You’ve probably heard about Gamestop by now, and I thought it could be helpful to explain what happened in regular people terms. Gamestop is a company with stores that sell videos and gaming stuff. That is, unfortunately, beside the point here. Gamestop is a publicly traded company, which means its shares are traded on a stock exchange (NASDAQ in this case). People can buy and sell shares of Gamestop.
Let’s talk about buying and selling shares. Usually, or should I say, historically, people bought shares in companies they thought had a bright future and whose value would increase. If a person owned shares in a company and that company made a decision the stockholder thought would reduce the value of the company, the stockholder could sell the share. Pretty simple, right? Well, what happened last week is about as far from that antiquated notion as a modern car is to horse and buggy.
Large stockholders decided they thought Gamestop’s value was going to go down A LOT in the coming months/years. They decided to take on a SHORT position. What does that mean? Person A BORROWS shares from a large broker (let’s say 100 shares), sells the shares at the current price (let’s say $10/share) and waits for the price to go down. Person A made $1000 (sold 100 shares at $10/share) and OWES the broker 100 shares. Then the price goes down to $5/share and the short seller buys 100 shares at $5/share to give back to the broker, spending $500 and keeping $500 in total profit for Person A.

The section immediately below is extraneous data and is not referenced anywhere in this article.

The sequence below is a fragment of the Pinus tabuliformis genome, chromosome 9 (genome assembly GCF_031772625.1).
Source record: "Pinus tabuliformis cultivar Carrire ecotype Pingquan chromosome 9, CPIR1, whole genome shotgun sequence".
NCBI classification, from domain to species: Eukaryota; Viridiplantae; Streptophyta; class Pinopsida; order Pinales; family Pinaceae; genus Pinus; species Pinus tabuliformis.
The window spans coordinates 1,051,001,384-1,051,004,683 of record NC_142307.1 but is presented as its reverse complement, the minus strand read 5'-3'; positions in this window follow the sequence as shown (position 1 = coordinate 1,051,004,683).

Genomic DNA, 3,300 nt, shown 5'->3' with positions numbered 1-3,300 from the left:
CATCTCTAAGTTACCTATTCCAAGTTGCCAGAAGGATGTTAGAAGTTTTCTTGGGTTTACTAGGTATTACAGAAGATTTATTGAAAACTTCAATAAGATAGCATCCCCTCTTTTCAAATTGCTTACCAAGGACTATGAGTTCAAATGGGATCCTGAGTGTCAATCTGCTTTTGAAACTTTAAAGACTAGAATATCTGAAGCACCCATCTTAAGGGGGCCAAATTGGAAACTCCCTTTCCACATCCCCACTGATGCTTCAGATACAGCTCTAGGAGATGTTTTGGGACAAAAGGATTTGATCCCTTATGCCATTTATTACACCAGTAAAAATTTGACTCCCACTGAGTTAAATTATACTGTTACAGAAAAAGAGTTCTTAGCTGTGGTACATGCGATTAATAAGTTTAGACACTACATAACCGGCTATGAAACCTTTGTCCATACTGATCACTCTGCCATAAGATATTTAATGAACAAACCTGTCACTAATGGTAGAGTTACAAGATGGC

Short sellers help the market overall by acting as a counterbalance to “irrational exuberance,” but the problem with Gamestop is that BIG short sellers were waiting for the price to reduce to buy back LOTS of shares (in fact, more shares than the actual number of shares that exist), but the price NEVER WENT DOWN. The short sellers were stuck OWING the broker LOTS of shares and they had to buy them back at a MUCH higher price.
Sure this is fun as “little guy kicks big guy’s ass” story, but the harm to the market and therefore regular people’s retirement funds is that all this “gaming” of the stock does NOT HAVE ANYTHING TO DO WITH THE COMPANY ITSELF. The market share price of a stock is supposed to reflect the fundamental health of the company, its future and the health of its sector. The shenanigans that went on last week for Gamestop do not have anything to do with the basic health of Gamestop or its sector. Regular investors who don’t want to “kick the big guy’s ass” or “short the stock” don’t know if Gamestop is a fundamentally good buy or not. The ACTUAL health of the stock and the sector it belongs to is clouded by all this.
If we don’t have any understanding of fundamentals, what do we have? Gambling, gaming and guessing. Be careful. Don’t get swept up in the idea of easy money. There could be non-professional groups who may artificially inflate stock prices, but the regular person cannot know when or how. Stick to long-term investing with solid diversification and low fees.